This is the thing with these recordings of these executive sessions: these only prove what we already believe about the abolition of PDAF and all the things that this government created in its place. That it was all part of the plan to keep the President’s allies in the Senate and Congress happy, while pretending to have put in a spanking new system with safeguards against having officials use these funds for their own gain.
Except that you know, this is still about their own political gain, yes? Because instead of having an effective and functional system for disbursing funds for medical assistance for patients in need, one that is put in place and controlled by the DOH, what the health department becomes is but a savings portal. Congressmen can send their chosen voters … este … indigent patients to these hospitals and the DOH has no choice but to give them medical assistance, regardless of whether or not they think it is deserved.
The same is true for having CHED keep funds earmarked only for Congressmen’s chosen scholars. It’s like giving these two departments the additional job of keeping this money for our lawmakers, instead of giving these departments these funds and having them serve the populace in need – which I imagine is their job, too, and an easier way to keep track of these funds, yes?
Ah, but keeping track of funds was never the point was it? Anyone who takes a look at the lists of DAP projects and the fund allocations over at the DBM website would know that none of this is about revealing to us where taxpayers’ money goes. It’s all just porma and rhetoric: look at all these lists! Look at how transparent we are!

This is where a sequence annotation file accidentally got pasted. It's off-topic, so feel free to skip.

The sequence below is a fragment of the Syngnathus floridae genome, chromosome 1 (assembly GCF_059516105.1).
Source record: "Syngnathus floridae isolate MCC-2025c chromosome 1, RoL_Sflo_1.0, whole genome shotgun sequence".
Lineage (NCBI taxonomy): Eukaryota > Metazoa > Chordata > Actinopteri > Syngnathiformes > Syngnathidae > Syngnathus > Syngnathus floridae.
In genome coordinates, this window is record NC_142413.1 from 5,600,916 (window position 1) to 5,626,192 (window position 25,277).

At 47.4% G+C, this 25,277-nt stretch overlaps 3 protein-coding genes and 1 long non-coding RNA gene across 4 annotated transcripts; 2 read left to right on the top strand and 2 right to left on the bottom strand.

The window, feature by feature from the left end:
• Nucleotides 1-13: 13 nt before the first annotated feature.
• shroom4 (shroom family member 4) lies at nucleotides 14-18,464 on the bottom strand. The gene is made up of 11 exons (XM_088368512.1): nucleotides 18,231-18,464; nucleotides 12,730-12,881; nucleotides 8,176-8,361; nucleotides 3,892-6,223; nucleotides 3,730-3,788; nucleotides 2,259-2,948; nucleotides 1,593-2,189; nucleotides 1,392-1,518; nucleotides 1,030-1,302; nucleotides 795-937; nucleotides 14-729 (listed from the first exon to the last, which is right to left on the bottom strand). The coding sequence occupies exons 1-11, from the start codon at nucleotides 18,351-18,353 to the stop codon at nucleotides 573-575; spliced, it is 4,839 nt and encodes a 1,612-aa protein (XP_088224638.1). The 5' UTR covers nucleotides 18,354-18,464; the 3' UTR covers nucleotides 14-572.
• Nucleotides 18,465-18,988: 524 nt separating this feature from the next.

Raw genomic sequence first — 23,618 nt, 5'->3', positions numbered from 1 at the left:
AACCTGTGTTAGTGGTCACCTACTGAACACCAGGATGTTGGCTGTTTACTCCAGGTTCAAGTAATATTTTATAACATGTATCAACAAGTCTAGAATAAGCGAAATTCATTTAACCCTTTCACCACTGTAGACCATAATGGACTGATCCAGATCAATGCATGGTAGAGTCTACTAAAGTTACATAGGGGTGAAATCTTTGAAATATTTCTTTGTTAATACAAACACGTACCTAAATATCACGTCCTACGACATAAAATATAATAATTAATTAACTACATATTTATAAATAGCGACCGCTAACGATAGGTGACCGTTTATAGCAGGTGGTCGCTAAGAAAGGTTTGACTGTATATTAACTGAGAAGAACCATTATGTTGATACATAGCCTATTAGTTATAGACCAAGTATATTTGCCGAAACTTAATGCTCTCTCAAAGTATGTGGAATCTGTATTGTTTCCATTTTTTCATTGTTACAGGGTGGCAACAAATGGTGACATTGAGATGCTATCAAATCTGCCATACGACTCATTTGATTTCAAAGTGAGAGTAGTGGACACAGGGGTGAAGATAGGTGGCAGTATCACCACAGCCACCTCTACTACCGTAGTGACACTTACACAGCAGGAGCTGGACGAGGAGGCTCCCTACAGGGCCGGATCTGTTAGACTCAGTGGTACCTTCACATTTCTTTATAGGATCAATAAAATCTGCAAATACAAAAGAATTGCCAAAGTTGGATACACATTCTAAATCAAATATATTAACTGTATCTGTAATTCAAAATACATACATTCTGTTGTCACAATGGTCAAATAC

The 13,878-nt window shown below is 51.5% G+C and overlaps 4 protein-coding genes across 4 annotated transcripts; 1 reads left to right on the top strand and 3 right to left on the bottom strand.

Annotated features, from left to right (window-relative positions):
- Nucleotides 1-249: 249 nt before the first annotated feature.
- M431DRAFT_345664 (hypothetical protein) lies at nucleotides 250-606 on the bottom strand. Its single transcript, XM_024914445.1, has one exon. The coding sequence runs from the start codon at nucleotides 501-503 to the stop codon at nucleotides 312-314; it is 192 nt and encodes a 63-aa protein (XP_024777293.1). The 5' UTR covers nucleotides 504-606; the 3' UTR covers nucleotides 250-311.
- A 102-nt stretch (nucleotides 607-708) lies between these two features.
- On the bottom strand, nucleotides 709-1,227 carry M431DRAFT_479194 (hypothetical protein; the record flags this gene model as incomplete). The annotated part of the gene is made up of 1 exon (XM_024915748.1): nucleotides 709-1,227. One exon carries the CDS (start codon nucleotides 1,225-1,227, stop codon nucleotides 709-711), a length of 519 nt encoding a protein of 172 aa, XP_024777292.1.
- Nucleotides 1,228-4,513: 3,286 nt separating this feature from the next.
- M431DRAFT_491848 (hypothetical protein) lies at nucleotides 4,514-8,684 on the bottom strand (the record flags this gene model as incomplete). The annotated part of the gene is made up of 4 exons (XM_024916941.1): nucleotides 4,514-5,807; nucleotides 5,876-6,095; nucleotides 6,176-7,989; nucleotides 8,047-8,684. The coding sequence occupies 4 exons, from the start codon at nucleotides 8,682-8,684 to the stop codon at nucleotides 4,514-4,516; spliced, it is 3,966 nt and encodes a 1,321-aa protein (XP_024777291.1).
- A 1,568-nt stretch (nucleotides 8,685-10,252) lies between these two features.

There is nothing ethical about this pseudo-transparency, neither is there justice when a government pretends that billions in realigned funds means no more funds used for winning the next election.
And while the good men in Congress have raised their fists against Rep. Tinio releasing those recordings, I tend to think that more than pointing a finger at him, they have ended up revealing more of themselves. Because the first question that must be asked of Congress is this: why were these conversations deemed executive sessions at all?
The Rules Of Procedure Governing Inquiries In Aid Of Legislation of Congress clearly defines Executive Sessions: “If the committee or sub-committee deems that the examination of a witness in a public hearing may endanger national security, it shall conduct the examination in an executive session, and shall make a determination of the necessity or propriety of conducting further examinations of such witness in a public hearing.”
How exactly do these conversations with Usec Gazmin and Chairperson Licuanan endanger national security? Unless of course we now think that questions about Congressmen’s lump sum allocations are causes for worry, because they endanger our security?
The only security these recordings endanger is that of this government’s pretense that it has scrapped the pork barrel and is keeping track of public funds, when in truth it is, as usual, funneling funds for its chosen projects and lawmakers, the better to keep one’s allies happy, the better to win elections with.
None of that is ethical either—it even sounds a wee bit corrupt to me—but how many Congressmen are complaining?